Responding to the
By Anne Marie H. Bergthold
From the Perspective of a Pharmaceutical Scientist In May 2016, the Food and Drug Administration (FDA) announced it had approved Probuphine, the first implantable drug to deliver long-lasting medication to treat opioid dependency. “I invented it; I initially came up with the idea,” said Rajesh “Raj” Patel ’87, PhD, vice president of manufacturing and process development at Titan Pharmaceuticals, based in South San Francisco. Speaking with pride and gratitude, Dr. Patel shares that he had the opportunity to be involved in the complete development cycle. “There are very few people who get the opportunity to take their patents to the market,” Dr. Patel said. “I was lucky enough to work on my patent all the way from the beginning up to production. I worked with different teams on pre-clinical studies, clinical studies, regulatory filings and the approval process. I was also involved in setting up the manufacturing.” Recipients of Probuphine will have four matchstick-sized rods containing the drug inserted into their upper arm. The rods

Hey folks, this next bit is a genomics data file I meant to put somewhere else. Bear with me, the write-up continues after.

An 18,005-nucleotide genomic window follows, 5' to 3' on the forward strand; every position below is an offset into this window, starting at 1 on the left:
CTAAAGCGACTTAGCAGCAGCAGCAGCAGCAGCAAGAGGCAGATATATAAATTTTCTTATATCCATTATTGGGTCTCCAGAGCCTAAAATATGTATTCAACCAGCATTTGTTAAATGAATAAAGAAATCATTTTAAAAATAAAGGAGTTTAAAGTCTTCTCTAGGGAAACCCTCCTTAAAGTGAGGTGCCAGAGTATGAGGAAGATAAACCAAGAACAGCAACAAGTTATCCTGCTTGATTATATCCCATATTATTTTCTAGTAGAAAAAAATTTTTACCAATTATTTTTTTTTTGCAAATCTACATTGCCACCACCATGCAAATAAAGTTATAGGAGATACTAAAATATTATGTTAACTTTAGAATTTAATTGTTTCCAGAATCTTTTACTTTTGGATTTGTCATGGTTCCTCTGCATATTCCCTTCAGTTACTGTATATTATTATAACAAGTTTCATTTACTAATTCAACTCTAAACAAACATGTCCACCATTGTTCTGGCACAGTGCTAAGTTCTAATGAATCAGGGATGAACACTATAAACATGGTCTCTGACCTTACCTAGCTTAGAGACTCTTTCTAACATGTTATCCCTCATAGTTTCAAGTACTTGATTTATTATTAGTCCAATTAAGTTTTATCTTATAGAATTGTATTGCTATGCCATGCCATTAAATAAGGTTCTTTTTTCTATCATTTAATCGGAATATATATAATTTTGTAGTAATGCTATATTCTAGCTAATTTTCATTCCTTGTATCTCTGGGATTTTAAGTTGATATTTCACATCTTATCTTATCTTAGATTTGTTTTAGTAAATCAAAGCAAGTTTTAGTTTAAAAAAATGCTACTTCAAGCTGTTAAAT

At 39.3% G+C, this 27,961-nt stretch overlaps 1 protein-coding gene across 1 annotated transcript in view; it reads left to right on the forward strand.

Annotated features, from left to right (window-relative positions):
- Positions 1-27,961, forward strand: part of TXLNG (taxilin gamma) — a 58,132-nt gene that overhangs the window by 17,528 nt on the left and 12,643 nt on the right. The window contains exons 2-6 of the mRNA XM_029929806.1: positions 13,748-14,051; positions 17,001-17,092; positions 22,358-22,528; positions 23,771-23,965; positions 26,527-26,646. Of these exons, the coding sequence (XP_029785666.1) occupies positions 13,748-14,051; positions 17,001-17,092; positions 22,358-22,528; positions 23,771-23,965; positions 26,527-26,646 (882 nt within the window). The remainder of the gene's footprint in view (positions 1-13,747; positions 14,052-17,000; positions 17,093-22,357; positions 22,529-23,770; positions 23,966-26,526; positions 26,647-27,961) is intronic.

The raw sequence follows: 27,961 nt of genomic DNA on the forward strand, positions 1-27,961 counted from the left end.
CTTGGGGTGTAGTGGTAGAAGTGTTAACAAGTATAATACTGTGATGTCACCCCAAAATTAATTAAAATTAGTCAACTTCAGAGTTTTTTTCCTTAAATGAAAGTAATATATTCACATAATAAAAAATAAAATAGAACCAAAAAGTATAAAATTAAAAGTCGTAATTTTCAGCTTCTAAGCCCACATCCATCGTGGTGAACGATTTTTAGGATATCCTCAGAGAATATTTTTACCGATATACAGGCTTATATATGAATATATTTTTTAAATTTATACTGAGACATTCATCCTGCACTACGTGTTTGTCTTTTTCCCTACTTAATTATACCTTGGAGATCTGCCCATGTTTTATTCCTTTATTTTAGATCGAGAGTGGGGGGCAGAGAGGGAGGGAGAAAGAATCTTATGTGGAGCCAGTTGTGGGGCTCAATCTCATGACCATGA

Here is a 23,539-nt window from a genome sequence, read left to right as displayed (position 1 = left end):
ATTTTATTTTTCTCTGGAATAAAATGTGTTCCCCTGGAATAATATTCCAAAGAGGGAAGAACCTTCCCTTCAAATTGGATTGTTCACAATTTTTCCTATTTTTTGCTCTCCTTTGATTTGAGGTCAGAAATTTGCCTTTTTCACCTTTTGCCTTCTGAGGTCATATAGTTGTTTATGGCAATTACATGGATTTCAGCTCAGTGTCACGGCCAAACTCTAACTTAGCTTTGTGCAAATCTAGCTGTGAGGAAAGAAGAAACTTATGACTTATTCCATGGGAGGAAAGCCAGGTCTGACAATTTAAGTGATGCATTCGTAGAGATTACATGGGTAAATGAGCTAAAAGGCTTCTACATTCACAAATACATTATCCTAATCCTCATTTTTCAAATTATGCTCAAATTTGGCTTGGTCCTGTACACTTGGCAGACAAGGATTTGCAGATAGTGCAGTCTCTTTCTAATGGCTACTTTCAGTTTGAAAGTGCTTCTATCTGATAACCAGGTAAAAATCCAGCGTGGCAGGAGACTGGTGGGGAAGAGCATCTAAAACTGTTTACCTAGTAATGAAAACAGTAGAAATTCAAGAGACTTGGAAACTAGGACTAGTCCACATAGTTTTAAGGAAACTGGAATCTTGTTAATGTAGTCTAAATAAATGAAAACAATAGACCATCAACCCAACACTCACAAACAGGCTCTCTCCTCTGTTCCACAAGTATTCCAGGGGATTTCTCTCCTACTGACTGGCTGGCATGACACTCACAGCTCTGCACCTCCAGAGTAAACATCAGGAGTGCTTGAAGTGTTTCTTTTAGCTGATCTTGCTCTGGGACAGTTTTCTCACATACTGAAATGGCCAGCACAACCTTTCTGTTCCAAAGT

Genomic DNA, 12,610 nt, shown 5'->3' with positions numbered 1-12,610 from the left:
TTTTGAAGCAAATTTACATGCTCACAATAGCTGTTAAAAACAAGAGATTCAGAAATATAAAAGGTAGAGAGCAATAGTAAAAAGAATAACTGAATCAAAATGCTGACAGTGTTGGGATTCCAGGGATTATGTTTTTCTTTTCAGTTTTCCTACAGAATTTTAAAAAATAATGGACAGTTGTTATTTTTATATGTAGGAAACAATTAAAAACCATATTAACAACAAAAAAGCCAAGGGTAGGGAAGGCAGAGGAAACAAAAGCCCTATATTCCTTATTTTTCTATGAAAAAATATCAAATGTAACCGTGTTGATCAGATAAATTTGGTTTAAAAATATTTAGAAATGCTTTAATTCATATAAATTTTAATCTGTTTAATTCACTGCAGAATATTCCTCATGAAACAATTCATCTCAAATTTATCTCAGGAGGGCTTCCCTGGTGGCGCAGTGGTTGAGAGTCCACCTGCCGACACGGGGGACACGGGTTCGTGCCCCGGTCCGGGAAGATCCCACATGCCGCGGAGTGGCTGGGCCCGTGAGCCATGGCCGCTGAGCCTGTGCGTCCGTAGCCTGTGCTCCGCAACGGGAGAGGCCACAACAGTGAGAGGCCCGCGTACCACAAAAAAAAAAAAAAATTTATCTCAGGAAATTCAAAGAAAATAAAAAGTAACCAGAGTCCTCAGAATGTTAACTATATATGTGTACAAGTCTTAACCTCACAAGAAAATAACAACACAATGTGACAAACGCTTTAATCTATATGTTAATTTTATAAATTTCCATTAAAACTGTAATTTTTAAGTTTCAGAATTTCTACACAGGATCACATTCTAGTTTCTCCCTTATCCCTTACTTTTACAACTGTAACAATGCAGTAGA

are removed after the six-month treatment period. If required, additional implants are administered for another six months. At this time, in order to determine the correct dosage for the individual, patients start the course of treatment in tablet form. Dr. Patel asserts that implantable drugs are changing the treatment paradigm. There are several clear advantages to having this drug available in implantable form, including that the drug cannot be resold illegally or accidentally ingested. Additionally, by making the drug implantable, patients cannot intentionally or unintentionally deviate from the treatment plan for six months. “We anticipate it will reduce the relapse rate,” Dr. Patel said. “The FDA believes it is going to help patients get control of their lives. They don’t have to make a daily decision. They know that they are committed to the treatment plan.” Dr. Patel strongly urges health care providers and pharmacists to discuss the risks of taking an opioid with their patients. “People need to start understanding that this is an epidemic,” Dr. Patel said. “Without everyone’s help and support we can’t
The official alumni magazine of the Thomas J. Long School of Pharmacy and Health Sciences.